The nearest Earth-like planet

What could be more exciting for exobiologists and planetary scientists than to discover that a nearby star is orbited by a planet approximately the same mass as the Earth that may support liquid water: a world in the ‘Goldilocks zone’? It seems that Proxima Centauri, the Sun’s closest companion star (4.2 light years distant), might have such a planet (Anglada-Escudé, G. And 30 others 2016. A terrestrial planet candidate in a temperate orbit around Proxima Centauri. Nature, v. 536, p. 437-440).  It is one of 34 candidates found to date with various levels of likelihood for having the potential to produce life and support it. To fit the bill a planet first has to orbit a star at a distance where the stellar energy output is unlikely to vapourise any surface water yet is sufficient to keep it at a temperature above freezing point, i.e. the ‘Goldilocks’ or circumstellar habitable zone is closer to a cool star than to a hot one. Note that the liquid-water criterion requires that the planet also has an atmosphere with sufficient pressure to maintain liquid water. It also needs to have a mass close to that of the Earth (between 0.1 to 5 Earth masses) and a similar density, i.e. a candidate needs to be dominated by silicates so that it has a solid surface rather than being made mainly of gases and liquids.

The location of Alpha Centauri A and B, Proxim...

The location of Alpha Centauri A and B, Proxima Centauri and the Sun in the Hertzsprung-Russell (HR) diagram. (credit: Wikipedia)

Proxima Centauri b, as the planet is called, was not discovered by the Kepler space telescope using the transit method (drops in a star’s brightness as a planet transits across its disk) but by terrestrial telescopes that measure the Doppler shifts in starlight as it wobbles because of the gravitational affect of an orbiting planet. As well as being close, Proxima Centauri is much smaller than the Sun so such effects are more pronounced, especially by planets orbiting close to it. The planet that has excited great interest has an orbital period of only 11.2 Earth days so is much closer to its star and may have a surface temperature (without any greenhouse effect) of 234 K (21 degrees less than that of Earth). The wobble suggests a mass and radius are likely to be 1.3  and between 0.8 to 1.4 times those of Earth, respectively. So Proxima Centauri b is probably a silicate-rich world. But, of course, such limited information gives no guarantee whatever of the presence of liquid water and an atmosphere that can support it. Neither is it possible to suggest a day length. In fact, such a close orbit may have resulted in the planet tidally locked in synchrony with its orbit, in the manner of the Moon showing only one face to the Earth. Moreover, its star is a red dwarf and is known to produce a prodigious X-ray flux, frequent flares and probably a stream of energetic particles, from which only a planet with a magnetic field is shielded. All red dwarfs seem to have such characteristics, and the list of possible Earth-like planets show them to be the most common hosts.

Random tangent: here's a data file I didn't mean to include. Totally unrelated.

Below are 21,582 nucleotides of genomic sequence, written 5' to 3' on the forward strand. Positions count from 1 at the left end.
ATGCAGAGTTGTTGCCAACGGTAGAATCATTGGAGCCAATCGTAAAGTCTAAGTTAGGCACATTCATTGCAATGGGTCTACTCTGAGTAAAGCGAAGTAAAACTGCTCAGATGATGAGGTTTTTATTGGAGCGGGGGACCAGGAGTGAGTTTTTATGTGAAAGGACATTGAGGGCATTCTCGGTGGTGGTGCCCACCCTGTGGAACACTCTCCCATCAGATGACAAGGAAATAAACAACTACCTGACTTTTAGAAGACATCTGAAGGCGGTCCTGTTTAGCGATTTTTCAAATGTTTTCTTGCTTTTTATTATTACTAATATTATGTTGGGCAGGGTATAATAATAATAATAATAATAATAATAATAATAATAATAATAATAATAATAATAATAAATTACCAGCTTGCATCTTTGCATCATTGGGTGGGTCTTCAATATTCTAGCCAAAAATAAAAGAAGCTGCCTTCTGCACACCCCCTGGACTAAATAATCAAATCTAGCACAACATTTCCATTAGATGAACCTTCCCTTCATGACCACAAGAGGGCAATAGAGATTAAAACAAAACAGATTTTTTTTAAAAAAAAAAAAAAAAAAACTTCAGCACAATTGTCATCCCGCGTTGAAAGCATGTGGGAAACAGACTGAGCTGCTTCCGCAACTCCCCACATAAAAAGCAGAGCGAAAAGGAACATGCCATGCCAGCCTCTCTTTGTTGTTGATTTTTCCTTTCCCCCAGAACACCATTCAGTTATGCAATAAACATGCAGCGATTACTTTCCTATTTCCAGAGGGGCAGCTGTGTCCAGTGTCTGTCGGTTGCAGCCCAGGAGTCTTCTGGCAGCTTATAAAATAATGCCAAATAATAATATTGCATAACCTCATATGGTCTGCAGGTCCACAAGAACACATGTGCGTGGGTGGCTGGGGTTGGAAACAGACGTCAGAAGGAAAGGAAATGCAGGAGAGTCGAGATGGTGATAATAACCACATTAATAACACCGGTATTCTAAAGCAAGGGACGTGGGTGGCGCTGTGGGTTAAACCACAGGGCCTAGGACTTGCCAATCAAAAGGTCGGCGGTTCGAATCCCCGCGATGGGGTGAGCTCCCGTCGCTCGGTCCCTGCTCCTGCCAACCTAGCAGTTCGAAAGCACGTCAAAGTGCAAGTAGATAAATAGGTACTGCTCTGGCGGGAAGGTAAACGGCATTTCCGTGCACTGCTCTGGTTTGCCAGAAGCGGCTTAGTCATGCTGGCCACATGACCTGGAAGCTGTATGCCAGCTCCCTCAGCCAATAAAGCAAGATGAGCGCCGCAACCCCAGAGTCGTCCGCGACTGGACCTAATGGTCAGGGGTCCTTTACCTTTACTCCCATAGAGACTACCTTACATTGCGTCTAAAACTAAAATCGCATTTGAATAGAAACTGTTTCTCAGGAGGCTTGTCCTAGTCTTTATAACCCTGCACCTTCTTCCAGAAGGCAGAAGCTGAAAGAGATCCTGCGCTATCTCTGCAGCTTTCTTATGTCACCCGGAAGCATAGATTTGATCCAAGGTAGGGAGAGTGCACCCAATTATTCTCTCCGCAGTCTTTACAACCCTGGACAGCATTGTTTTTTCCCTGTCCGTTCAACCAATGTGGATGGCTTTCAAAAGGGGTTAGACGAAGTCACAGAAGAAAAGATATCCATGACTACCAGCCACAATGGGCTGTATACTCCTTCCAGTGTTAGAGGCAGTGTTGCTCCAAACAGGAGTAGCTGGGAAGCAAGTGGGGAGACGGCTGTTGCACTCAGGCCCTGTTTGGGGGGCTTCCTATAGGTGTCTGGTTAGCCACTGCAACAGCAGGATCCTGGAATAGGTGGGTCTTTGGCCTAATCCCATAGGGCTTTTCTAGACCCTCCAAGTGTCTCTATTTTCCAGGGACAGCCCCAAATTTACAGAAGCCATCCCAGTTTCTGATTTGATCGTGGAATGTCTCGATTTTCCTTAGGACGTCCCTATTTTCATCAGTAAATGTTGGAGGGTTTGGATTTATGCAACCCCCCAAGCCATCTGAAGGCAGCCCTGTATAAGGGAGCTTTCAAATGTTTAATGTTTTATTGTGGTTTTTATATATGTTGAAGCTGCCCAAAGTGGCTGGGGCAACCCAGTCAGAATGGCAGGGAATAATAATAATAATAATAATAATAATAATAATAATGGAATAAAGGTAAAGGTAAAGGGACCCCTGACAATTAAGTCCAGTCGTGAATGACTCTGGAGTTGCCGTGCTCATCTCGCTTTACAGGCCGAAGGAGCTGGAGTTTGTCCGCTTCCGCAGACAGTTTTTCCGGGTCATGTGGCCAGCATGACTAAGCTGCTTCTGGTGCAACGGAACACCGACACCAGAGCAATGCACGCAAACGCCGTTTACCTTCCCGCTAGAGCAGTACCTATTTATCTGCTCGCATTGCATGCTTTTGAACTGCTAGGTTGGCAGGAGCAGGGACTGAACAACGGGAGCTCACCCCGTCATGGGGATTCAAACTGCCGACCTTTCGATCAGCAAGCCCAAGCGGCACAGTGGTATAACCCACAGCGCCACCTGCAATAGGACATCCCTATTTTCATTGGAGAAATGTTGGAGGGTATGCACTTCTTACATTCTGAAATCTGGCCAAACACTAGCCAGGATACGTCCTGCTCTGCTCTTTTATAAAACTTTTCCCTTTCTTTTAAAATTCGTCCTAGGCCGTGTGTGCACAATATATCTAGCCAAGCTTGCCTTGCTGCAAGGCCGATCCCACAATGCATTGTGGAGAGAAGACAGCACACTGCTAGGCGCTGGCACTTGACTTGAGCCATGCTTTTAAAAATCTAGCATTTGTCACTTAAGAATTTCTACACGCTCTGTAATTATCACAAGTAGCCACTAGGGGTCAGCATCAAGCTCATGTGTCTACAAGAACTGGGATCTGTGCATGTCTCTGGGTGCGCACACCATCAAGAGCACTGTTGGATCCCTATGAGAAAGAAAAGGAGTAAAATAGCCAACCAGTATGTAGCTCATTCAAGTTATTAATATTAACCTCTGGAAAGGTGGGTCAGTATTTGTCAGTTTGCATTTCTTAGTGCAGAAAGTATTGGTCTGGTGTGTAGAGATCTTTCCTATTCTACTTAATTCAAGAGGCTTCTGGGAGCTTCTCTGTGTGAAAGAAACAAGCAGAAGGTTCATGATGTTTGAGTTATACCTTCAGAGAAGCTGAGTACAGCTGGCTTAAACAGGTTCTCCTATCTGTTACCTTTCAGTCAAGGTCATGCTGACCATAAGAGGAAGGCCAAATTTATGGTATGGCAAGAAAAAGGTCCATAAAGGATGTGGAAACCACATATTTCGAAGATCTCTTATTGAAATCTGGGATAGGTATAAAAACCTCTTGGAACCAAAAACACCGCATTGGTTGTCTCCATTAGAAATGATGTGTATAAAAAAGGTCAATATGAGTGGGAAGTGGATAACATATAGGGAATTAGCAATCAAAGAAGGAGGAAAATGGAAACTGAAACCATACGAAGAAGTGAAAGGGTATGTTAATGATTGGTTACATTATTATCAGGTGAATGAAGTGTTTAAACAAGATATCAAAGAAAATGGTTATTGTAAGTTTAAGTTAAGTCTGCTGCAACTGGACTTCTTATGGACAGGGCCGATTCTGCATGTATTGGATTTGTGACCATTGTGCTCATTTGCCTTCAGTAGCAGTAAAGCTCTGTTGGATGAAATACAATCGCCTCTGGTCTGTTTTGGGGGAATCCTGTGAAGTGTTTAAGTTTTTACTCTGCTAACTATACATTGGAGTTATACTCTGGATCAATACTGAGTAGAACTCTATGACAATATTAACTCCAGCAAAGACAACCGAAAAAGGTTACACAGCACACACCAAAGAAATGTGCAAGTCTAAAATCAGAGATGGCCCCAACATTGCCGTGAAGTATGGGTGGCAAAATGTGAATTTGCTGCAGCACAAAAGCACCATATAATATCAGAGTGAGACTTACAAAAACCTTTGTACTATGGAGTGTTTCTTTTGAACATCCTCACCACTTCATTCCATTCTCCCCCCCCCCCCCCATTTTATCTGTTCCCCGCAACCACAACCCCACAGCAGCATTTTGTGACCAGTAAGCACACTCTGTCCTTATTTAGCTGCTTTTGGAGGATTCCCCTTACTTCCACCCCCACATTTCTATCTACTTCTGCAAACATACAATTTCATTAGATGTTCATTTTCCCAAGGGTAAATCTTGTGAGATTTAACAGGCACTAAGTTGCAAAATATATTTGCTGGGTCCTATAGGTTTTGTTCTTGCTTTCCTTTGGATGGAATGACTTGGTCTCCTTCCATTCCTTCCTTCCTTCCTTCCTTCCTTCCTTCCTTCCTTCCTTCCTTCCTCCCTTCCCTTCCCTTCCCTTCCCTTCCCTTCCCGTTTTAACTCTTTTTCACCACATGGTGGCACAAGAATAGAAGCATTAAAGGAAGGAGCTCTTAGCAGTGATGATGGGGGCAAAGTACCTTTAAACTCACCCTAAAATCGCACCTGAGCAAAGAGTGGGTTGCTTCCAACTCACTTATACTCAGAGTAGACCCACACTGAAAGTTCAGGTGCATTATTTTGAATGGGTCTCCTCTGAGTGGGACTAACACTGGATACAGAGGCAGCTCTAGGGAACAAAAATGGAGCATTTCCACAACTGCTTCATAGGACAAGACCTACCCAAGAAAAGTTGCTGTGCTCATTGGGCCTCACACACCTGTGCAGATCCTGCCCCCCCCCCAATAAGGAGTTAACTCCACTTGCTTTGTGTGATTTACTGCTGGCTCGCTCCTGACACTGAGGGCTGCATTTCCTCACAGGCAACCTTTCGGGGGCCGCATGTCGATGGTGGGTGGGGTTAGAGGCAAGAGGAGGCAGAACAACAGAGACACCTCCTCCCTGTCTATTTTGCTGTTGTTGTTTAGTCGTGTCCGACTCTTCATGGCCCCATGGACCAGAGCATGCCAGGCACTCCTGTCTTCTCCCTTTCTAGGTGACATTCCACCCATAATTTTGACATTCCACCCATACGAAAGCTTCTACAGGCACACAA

It is too early to get overexcited as technologies for astronomical detection of atmospheres and surface composition are about a decade off at the earliest. Being so close makes it tempting for some space agency to plan sending tiny probes (around 1 gram) using a laser propulsion system that is under development. Anything as substantial as existing planetary probes and certainly a crewed mission is unthinkable with current propulsion systems – a one-way trip of 80 thousand years and stupendous amounts of fuel.

China’s legendary great flood did happen

The Biblical Flood is one of several legendary catastrophes that over the millennia have made their way into popular mythology. Indeed, Baron Georges Cuvier explained his stratigraphy of the Paris Basin and fossil evidence for extinctions of animals as the results of repeated inundations. His opinions and those of other scientists of the catastrophist school reflect the philosophical transition that began with the Enlightenment of the 18th century: curiosity and observation set against medieval dogma. It seems that transition is incomplete as there are still people who seek remains of Noah’s Ark and propose alien beings as the constructors of the huge geoglyphs of the Nazka Desert in Peru. On the other hand, Walter Pitman – one of the pioneers of plate tectonics – and his colleague William Ryan sought a rational explanation for the Flood, based in part on a more detailed description of a flodd in the Near East in one of the oldest written documents, the Epic of Gilgamesh (~2150-1400 BCE). In 1996 they published a hypothesis that such flood legends may have arisen from oral accounts of the flooding of the previously cut-off Black Sea basin through the Bosphorus as global sea level rose about 7600 years ago.